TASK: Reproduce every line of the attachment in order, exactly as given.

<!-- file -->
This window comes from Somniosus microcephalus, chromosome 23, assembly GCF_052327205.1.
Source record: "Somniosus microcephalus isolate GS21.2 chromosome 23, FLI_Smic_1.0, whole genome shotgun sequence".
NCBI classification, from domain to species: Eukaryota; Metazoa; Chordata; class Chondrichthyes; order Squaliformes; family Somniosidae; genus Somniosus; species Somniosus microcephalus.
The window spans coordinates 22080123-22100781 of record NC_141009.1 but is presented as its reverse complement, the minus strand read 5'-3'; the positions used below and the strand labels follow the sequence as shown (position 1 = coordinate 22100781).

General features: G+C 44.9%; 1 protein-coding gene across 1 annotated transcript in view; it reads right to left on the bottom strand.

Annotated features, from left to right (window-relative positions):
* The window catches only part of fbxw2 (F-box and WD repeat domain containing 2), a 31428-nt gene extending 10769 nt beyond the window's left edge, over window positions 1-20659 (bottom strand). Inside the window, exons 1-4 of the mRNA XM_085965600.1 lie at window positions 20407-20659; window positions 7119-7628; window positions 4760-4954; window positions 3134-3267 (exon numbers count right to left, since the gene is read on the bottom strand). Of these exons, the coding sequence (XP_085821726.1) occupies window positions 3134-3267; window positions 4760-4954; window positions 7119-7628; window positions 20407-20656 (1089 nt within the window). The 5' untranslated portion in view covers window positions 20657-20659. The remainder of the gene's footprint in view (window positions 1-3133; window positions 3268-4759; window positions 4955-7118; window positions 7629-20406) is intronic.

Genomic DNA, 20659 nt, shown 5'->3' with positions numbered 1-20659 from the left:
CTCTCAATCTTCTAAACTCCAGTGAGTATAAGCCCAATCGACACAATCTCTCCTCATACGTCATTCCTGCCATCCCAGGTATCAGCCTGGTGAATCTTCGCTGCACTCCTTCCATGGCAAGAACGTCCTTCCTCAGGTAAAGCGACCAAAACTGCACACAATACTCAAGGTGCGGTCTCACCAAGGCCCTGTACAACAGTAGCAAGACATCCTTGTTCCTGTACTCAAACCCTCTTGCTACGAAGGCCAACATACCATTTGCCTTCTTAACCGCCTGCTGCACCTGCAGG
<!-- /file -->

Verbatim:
This window comes from Somniosus microcephalus, chromosome 23, assembly GCF_052327205.1.
Source record: "Somniosus microcephalus isolate GS21.2 chromosome 23, FLI_Smic_1.0, whole genome shotgun sequence".
NCBI classification, from domain to species: Eukaryota; Metazoa; Chordata; class Chondrichthyes; order Squaliformes; family Somniosidae; genus Somniosus; species Somniosus microcephalus.
The window spans coordinates 22080123-22100781 of record NC_141009.1 but is presented as its reverse complement, the minus strand read 5'-3'; the positions used below and the strand labels follow the sequence as shown (position 1 = coordinate 22100781).

General features: G+C 44.9%; 1 protein-coding gene across 1 annotated transcript in view; it reads right to left on the bottom strand.

Annotated features, from left to right (window-relative positions):
* The window catches only part of fbxw2 (F-box and WD repeat domain containing 2), a 31428-nt gene extending 10769 nt beyond the window's left edge, over window positions 1-20659 (bottom strand). Inside the window, exons 1-4 of the mRNA XM_085965600.1 lie at window positions 20407-20659; window positions 7119-7628; window positions 4760-4954; window positions 3134-3267 (exon numbers count right to left, since the gene is read on the bottom strand). Of these exons, the coding sequence (XP_085821726.1) occupies window positions 3134-3267; window positions 4760-4954; window positions 7119-7628; window positions 20407-20656 (1089 nt within the window). The 5' untranslated portion in view covers window positions 20657-20659. The remainder of the gene's footprint in view (window positions 1-3133; window positions 3268-4759; window positions 4955-7118; window positions 7629-20406) is intronic.

Genomic DNA, 20659 nt, shown 5'->3' with positions numbered 1-20659 from the left:
CTCTCAATCTTCTAAACTCCAGTGAGTATAAGCCCAATCGACACAATCTCTCCTCATACGTCATTCCTGCCATCCCAGGTATCAGCCTGGTGAATCTTCGCTGCACTCCTTCCATGGCAAGAACGTCCTTCCTCAGGTAAAGCGACCAAAACTGCACACAATACTCAAGGTGCGGTCTCACCAAGGCCCTGTACAACAGTAGCAAGACATCCTTGTTCCTGTACTCAAACCCTCTTGCTACGAAGGCCAACATACCATTTGCCTTCTTAACCGCCTGCTGCACCTGCAGG